Hospitals packed with patients due to heat

June 9, 2011 9:02:24 PM PDT
With temperatures rising, the doctors and nurses at St. Barnabas Hospital in the Bronx are bracing for a long hot summer in the Emergency room.

There has already been a steady flow of patients suffering from the effects of the sun.

Paramedics tell Eyewitness News they've been pushing stretchers in and out of the hospital.

"It's getting busy, everyday we're getting more calls," a paramedic said.

They're getting more calls for heat related complications.

Dr. Ernie Patti is the senior attending physician of emergency medicine at St. Barnabas Hospital.

"Once the heat and humidity rises we get an increase in the people that come in," Dr. Patti said.

One construction worker came in suffering from heat exhaustion.

Doctors are giving him fluids intravenously.

It is one of several things they will do to get him back on his feet.

"We basically spray water over the skin, like this. The water draws heat out of the body, cooling you," Dr. Patti said.

"What they see in the emergency room when the temperature is in the 90's are many patients coming in complaining of dizziness and nausea.

They are classic symptoms of someone suffering the effects of the heat.

As always, doctors like to remind you to drink a lot of water, dress in light colored clothing, and try to plan activities in the early mornings or late evenings.

Of course some people don't have a choice like the construction worker, but his prognosis is good.

Doctors expect hospital beds to be filled every time the weather heats up.

Residents are advised to call their doctor or go to the emergency room right away if they feel sick and are urged keep a close eye on family, friends and neighbors, especially the elderly. Heat illness symptoms are often not specific and include:

  • Hot, dry skin or cold, clammy skin
  • Weakness
  • Dizziness
  • Nausea or vomiting
  • Shortness of breath or trouble breathing
  • Confusion, hallucinations, disorientation

    The risk for getting sick during a heat wave is increased for people who:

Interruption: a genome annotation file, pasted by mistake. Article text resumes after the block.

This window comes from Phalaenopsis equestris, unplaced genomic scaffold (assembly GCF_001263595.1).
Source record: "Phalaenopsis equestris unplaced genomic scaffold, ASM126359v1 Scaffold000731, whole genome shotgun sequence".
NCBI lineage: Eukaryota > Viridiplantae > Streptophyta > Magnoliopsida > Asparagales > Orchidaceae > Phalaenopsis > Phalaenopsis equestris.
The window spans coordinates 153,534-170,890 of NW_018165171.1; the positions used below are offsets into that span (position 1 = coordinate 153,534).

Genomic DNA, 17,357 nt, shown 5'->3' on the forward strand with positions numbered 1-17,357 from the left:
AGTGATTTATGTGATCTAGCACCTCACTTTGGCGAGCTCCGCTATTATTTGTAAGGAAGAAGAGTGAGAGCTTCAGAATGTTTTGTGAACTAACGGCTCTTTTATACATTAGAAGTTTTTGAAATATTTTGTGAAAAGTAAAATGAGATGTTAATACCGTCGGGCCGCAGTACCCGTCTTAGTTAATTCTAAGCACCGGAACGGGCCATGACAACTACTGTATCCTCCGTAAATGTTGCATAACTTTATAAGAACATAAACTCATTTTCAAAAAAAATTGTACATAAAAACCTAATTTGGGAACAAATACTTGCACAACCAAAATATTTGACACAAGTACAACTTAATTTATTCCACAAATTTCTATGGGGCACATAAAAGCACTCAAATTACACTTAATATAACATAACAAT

• Are younger than five or older than 64
  • Have chronic medical or mental health conditions such as diabetes or substance abuse disorders.
  • Are overweight
  • Take certain medications which can disrupt the regulation of body temperature
  • Are unable to leave their homes or confined to their beds
  • Drink alcohol use drugs which can impair their judgment

    If you have a medical condition or take medication, check with your physician about precautions you should take during hot weather. Family, friends, and neighbors who are at high risk will need extra help during this period of extreme heat. Think about how you can help someone you know get to an air-conditioned place.

    Ready New York - Beat the Heat Tips:

  • Use an air conditioner if you have one.
  • If you do not have an air conditioner, go to a cooler place such as an air-conditioned family's, friend's or neighbor's home, store, mall, museum, or movie theater, or, visit a cooling center.
  • Use a fan if the air is not too hot. Fans work best at night to bring in cooler air from outside. Use a fan only when the air conditioner is on or the windows are open.
  • Drink plenty of water or other fluids, even if you don't feel thirsty. Avoid beverages containing alcohol, caffeine, or high amounts of sugar.
  • Never leave children, pets, or those who require special care in a parked car.
  • Avoid strenuous activity, or plan it for the coolest part of the day, usually in the morning between 4 a.m. and 7 a.m. or in the evening. If you exercise, drink two to four glasses of cool, nonalcoholic fluids each hour. A sports beverage can replace the salt and minerals you lose in sweat. If you are used to regular exercise, just keep in mind the symptoms of heat illness when exercising and stop or rest if any occur.
  • Be careful if you take a cold shower to stay cool - sudden temperature changes can make you feel dizzy or sick.
  • Check on your at-risk family, friends and neighbors often and help them get to a cool place.

    Spray Caps & Fire Hydrants:

  • Opening fire hydrants without spray caps is wasteful and dangerous. Illegally opened hydrants can lower water pressure, which can cause problems at hospitals and other medical facilities and hinder fire-fighting by reducing the flow of water to hoses and pumps. The powerful force of an open hydrant without a spray cap can also push children into oncoming traffic. Call 311 to report an open hydrant.
  • Hydrants can be opened legally if equipped with a City-approved spray cap. One illegally opened hydrant wastes up to 1,000 gallons of water per minute, while a hydrant with a spray cap only puts out around 25 gallons per minute. Spray caps can be obtained by someone 18 or over, free of charge at local firehouses.

    Conserve Energy:

  • During periods of extremely hot and humid weather, electricity use rises, which can cause power disruptions.
  • Set your air conditioner thermostat at 78 degrees.
  • Use air conditioners only when you're home, and only in rooms you're using. If you want to cool your home before you return, set a timer that turns on no more than 30 minutes before you arrive.
  • Turn off nonessential appliances.
  • To receive free notifications about power outages affecting your neighborhood sign up for Notify NYC at

    For more information on coping with extreme heat, see the Ready New York: Beat the Heat guide at For more information on the health effects associated with extreme heat visit